In the year that the program has been live, Bettano says more than 112 cases have been expedited, with roughly 60 percent referred back to the primary care physician without need for a dermatologist visit. She estimates the service has saved 30 percent in a health systems annual dermatology costs by cutting out unnecessary specialist consults.

“What we’re also seeing is the primary care [providers] becoming more efficient and effective,” she added, noting they aren’t reimbursed for the telederm service.

Those types of outcomes are making teledermatology popular to both PCPs and specialists.

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“It’s a much more efficient to take these images and have a dermatologist interpret them than it is to schedule an office visit,” says Tom Scornavacca, MD, a family practice physician and Senior Medical Director of UMass Memorial Health's Office of Clinical Integration and Population Health program in Worcester, Mass. “Until now, there hasn’t been a good way to filter out who they see and who they don’t.”

Scornavacca and Mary Maloney, MD, chair of the University of Massachusetts Medical School’s Dermatology Department, presented the results of their study of the 3Derm platform at the 2016 American Telemedicine Association conference in Minneapolis, shortly before the service was rolled out to Bettano’s health centers. According to the study, the teledermatology platform identified cases of skin cancer with the same rate of success as an in-person visit, while reducing the number of cases referred from a PCP or clinic to a specialist by some 57 percent.

“This platform is designed to replicate what a dermatologist would see in person,” says Liz Asai, 3Derm’s CEO. “What we’re trying to do is give (PCPs and other front-line doctors) the technology they need to help make that diagnosis. You can’t do that with an iPhone.”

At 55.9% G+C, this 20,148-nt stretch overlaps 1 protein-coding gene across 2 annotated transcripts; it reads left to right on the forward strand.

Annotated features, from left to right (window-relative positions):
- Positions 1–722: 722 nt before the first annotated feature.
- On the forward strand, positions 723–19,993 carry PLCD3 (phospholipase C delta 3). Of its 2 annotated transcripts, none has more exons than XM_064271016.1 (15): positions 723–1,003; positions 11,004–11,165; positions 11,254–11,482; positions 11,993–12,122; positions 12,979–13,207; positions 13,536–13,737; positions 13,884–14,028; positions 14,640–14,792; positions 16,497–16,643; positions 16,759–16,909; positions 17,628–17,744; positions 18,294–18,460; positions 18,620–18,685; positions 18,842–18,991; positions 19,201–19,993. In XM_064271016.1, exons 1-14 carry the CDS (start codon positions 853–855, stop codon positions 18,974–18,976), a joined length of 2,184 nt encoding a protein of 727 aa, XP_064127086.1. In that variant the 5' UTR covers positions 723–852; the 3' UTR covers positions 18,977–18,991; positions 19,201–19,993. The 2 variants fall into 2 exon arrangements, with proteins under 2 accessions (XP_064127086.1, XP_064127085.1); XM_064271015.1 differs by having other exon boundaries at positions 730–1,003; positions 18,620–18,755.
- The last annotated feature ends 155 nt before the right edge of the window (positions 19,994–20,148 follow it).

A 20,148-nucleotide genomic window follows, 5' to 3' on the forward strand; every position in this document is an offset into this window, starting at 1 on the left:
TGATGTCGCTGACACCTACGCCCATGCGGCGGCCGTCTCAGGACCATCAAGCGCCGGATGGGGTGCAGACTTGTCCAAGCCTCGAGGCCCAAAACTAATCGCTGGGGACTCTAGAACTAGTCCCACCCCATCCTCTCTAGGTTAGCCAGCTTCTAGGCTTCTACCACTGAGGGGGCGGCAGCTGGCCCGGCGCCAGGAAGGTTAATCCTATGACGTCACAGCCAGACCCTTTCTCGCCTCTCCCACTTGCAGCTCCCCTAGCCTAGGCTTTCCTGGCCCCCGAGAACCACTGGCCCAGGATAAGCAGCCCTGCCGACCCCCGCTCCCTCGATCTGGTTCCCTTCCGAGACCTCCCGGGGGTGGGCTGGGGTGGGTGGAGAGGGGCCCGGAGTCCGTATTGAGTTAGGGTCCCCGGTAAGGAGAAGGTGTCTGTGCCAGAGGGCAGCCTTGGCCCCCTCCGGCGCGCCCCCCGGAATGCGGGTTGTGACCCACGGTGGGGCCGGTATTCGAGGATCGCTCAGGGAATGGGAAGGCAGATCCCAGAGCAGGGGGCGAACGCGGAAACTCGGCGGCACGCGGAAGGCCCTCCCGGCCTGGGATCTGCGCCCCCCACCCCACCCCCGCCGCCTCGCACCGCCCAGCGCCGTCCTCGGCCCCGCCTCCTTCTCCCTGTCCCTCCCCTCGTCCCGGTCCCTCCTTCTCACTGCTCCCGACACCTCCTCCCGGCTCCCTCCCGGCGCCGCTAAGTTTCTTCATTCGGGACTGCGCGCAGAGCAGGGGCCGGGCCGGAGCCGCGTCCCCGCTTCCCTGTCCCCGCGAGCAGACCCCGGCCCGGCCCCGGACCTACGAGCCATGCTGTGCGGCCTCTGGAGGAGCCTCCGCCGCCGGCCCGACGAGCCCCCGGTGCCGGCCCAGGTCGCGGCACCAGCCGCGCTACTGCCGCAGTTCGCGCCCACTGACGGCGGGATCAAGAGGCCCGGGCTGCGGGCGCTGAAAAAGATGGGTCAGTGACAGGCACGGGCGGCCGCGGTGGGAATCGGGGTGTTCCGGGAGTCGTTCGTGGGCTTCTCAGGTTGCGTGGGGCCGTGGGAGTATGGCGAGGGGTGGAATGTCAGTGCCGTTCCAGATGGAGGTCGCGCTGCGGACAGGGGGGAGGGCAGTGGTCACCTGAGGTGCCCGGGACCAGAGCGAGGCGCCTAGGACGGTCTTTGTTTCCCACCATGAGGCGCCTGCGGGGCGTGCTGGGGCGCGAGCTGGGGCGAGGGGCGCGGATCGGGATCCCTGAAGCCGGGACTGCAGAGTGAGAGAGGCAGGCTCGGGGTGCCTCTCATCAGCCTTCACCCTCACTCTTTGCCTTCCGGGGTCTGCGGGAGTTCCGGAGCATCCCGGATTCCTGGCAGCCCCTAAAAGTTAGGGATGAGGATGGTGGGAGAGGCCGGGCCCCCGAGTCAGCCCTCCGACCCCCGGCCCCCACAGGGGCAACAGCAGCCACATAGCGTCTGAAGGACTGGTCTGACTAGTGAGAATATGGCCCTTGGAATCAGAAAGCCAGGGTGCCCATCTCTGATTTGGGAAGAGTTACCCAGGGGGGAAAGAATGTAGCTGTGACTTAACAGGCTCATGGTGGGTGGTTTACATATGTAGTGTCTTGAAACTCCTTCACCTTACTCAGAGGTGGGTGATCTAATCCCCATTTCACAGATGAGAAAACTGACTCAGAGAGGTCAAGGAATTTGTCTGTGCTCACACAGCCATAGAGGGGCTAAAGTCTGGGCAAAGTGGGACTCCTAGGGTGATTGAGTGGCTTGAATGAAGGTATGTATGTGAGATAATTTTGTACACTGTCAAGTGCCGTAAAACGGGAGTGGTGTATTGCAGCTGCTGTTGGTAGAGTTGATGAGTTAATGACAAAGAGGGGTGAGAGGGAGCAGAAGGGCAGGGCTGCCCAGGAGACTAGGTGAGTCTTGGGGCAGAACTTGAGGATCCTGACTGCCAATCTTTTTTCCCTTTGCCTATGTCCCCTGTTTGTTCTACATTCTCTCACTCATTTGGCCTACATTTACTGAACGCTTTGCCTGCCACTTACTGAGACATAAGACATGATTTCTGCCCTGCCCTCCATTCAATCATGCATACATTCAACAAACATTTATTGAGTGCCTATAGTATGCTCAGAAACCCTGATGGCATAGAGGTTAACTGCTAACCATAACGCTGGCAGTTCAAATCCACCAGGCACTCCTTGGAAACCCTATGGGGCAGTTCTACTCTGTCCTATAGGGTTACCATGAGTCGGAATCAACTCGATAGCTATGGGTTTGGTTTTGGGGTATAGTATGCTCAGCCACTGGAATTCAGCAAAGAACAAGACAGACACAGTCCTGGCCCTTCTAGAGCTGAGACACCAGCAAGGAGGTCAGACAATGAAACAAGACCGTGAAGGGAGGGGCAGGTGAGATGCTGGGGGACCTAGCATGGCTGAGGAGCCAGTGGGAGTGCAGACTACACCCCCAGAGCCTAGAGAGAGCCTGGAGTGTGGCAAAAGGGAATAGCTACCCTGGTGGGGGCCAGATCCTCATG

With the two-year window afforded by the grant coming to a close, Bettano and the health centers are now waiting to see whether the program can continue.

They’re waiting for the Centers for Medicare & Medicaid Services to loosen Medicare telemedicine restrictions, or for Massachusetts legislators to come to agreement on telemedicine legislation that would open Medicare’s pursestrings to these types of programs. With Medicaid-based Accountable Care Organizations scheduled to debut next year, their fingers are crossed.

With that uncertainty overhead, the best course of action is still to approach individual health plans and look for partnerships, as Bettano did.

“You have to be out there, and you have to find the right payer,” says Alexis Bortniker, senior counsel and healthcare lawyer with Foley & Lardner, who also spoke at the VBCS workshop. “You have to do your homework and be prepared to convince them.”

It’s not a new concept. Bortniker’s colleague, Nathaniel Lacktman, presented on this topic at this year’s ATA conference in Orlando, Fla.

“There’s been some deliberate efforts … to align with [payers] and embrace cooperation on coverage and reimbursement,” Lacktman, chairman of the firm’s Telemedicine Industry Team and co-chair of its Digital Health Work Group, told mHealthIntelligence.com prior to the ATA conference. “We’re noticing movement toward that now.”

“Too many sit back on their heels and say ‘We’re not getting reimbursed,’” he added. “But by communicating with [commercial payers], they have a chance to align their visions.”